Andrea Louise Campbell, Vox - December 9, 2014
It is important to highlight really informative articles on disability that appear in mainstream publications. The general public knows very little about what life with a disability actually entails. Unfortunately, most stories about disability in newspapers, magazines, and news programs focus on individuals and emotion, at the expense of information on broader policy and how it works … and fails … for disabled people across the board.
This Vox.com article is very informative and as far as I can tell, accurate. More importantly, it provides a very good explanation of the income “trap” that so many disabled people find themselves in, because essential supports are part of income-tested programs for the “poor”.
A few thoughts on the article:
- The article is excerpted from the author’s book. It mentions the Affordable Care Act, which suggests that it is fairly recent.
- I was surprised to see no reference to the ABLE Act, a bill very likely to be passed and signed into law in the next few days that would provide at least a partial way around the asset limits described in the article. Unfortunately, recent amendments to the bill might leave the article’s subject, Marcella, out entirely, if she was over 26 years old at the time of her accident. (The article doesn't mention her age, but suggests she was a young adult). If nothing else, the amendment is a good example of how the “social safety net” grew in such a piecemeal way … with lots of arbitrary limits and loopholes added simply to reduce cost.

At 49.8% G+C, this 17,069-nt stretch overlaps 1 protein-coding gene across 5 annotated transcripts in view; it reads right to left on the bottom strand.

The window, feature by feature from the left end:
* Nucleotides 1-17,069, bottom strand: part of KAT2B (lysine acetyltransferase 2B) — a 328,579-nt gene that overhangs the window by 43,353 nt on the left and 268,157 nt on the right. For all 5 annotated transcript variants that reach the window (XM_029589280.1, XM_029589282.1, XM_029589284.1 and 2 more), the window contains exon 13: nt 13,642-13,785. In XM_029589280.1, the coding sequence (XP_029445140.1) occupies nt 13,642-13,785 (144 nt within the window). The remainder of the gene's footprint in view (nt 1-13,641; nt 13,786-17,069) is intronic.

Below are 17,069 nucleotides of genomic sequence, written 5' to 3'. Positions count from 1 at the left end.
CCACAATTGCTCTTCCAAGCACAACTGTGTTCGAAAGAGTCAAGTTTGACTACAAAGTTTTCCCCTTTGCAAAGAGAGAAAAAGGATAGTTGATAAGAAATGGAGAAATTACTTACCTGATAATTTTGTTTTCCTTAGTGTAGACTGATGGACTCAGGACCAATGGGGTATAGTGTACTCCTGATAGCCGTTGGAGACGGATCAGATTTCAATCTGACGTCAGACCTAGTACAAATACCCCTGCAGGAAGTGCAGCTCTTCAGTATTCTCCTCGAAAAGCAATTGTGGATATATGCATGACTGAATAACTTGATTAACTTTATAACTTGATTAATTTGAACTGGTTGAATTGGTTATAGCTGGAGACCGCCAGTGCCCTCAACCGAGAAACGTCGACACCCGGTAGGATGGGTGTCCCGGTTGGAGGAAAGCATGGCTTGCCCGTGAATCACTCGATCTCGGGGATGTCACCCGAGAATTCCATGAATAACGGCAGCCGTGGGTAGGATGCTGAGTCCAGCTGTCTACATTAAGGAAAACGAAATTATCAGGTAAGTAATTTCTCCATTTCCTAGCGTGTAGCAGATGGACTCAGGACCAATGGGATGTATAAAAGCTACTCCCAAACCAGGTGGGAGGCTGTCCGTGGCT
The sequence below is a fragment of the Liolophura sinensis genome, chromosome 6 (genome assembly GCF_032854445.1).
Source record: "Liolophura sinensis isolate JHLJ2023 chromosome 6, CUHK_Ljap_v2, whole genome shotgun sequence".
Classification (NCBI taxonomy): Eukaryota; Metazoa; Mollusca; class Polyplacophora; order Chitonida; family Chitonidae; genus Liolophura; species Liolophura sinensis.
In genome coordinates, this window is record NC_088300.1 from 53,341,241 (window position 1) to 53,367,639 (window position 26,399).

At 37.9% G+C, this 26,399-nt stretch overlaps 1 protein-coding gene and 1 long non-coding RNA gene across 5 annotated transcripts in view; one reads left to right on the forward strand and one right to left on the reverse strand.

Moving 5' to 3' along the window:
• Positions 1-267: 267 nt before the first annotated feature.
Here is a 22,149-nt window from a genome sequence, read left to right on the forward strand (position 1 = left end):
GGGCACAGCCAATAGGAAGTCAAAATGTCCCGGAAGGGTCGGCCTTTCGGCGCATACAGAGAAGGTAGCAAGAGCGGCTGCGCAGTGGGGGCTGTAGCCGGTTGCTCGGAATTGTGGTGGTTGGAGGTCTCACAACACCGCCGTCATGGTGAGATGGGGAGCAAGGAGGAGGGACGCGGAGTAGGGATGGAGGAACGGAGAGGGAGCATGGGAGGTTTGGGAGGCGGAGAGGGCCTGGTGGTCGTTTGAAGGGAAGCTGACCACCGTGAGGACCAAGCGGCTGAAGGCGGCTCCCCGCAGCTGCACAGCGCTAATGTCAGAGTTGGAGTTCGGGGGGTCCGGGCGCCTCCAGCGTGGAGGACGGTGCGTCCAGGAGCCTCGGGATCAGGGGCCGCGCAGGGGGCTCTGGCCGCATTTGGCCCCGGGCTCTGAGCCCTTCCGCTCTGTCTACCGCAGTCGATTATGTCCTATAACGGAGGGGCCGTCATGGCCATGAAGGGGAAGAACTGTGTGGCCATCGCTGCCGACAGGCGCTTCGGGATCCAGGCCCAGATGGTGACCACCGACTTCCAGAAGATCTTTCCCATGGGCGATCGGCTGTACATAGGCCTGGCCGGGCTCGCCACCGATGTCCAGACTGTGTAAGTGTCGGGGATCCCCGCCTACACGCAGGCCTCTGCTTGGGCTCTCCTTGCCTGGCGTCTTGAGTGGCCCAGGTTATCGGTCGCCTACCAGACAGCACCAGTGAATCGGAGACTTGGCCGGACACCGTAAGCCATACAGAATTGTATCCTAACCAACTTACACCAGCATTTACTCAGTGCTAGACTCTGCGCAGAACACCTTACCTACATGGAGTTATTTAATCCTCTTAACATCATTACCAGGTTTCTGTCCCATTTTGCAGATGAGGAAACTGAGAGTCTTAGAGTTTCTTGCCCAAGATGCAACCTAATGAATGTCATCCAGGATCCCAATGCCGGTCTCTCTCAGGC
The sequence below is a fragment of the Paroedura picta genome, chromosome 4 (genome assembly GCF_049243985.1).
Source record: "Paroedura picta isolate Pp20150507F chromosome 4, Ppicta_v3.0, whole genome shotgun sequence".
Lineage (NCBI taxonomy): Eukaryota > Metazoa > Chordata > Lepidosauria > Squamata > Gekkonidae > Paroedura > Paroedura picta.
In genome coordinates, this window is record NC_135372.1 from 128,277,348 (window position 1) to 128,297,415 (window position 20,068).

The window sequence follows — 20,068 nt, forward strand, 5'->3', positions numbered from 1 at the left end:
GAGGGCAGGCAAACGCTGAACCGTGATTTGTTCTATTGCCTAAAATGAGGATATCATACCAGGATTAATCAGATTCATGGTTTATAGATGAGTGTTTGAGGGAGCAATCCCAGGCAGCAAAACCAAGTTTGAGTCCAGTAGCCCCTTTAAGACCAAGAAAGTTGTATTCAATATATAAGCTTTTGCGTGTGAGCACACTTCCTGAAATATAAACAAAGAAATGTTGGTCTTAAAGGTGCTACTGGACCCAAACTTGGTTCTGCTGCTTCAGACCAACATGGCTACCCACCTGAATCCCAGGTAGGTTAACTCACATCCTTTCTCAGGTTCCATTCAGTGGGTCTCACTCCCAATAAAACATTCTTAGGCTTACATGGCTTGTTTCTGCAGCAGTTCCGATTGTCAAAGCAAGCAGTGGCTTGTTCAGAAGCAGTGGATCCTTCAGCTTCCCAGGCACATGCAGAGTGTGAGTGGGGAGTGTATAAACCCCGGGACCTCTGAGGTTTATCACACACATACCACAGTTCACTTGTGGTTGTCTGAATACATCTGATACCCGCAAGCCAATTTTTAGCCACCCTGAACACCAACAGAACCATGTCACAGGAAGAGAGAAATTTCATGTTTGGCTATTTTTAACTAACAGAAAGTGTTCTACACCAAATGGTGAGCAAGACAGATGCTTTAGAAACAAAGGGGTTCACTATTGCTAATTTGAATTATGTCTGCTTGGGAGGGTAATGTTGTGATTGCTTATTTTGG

- Ms. Campbell takes extra care to explain how income and asset “tests” reward low income rather than high. She implies that most sensible laypersons will find this counter-intuitive and strange. It certainly is maddening, but I don’t see why it’s so surprising. Almost all social assistance in the United States is based on economic need, rather than neutral characteristics like disability alone. It’s the way most American voters think they want it … help for people who need help, not for people who don’t. If you make more money, you need less help. That’s the idea anyway.
- Personally, I would prefer a lot less means-testing, even if that meant relatively well-off disabled people getting help, especially for supports almost nobody can afford, like home care and assistive technology. Barring that, though, I think the system could be made fairer and more humane just by revisiting where all the income and asset limits are set, and comparing them to current cost of living in various regions. We don’t necessarily need to overturn the whole system. Making in more economically functional for individuals and families would go a long way.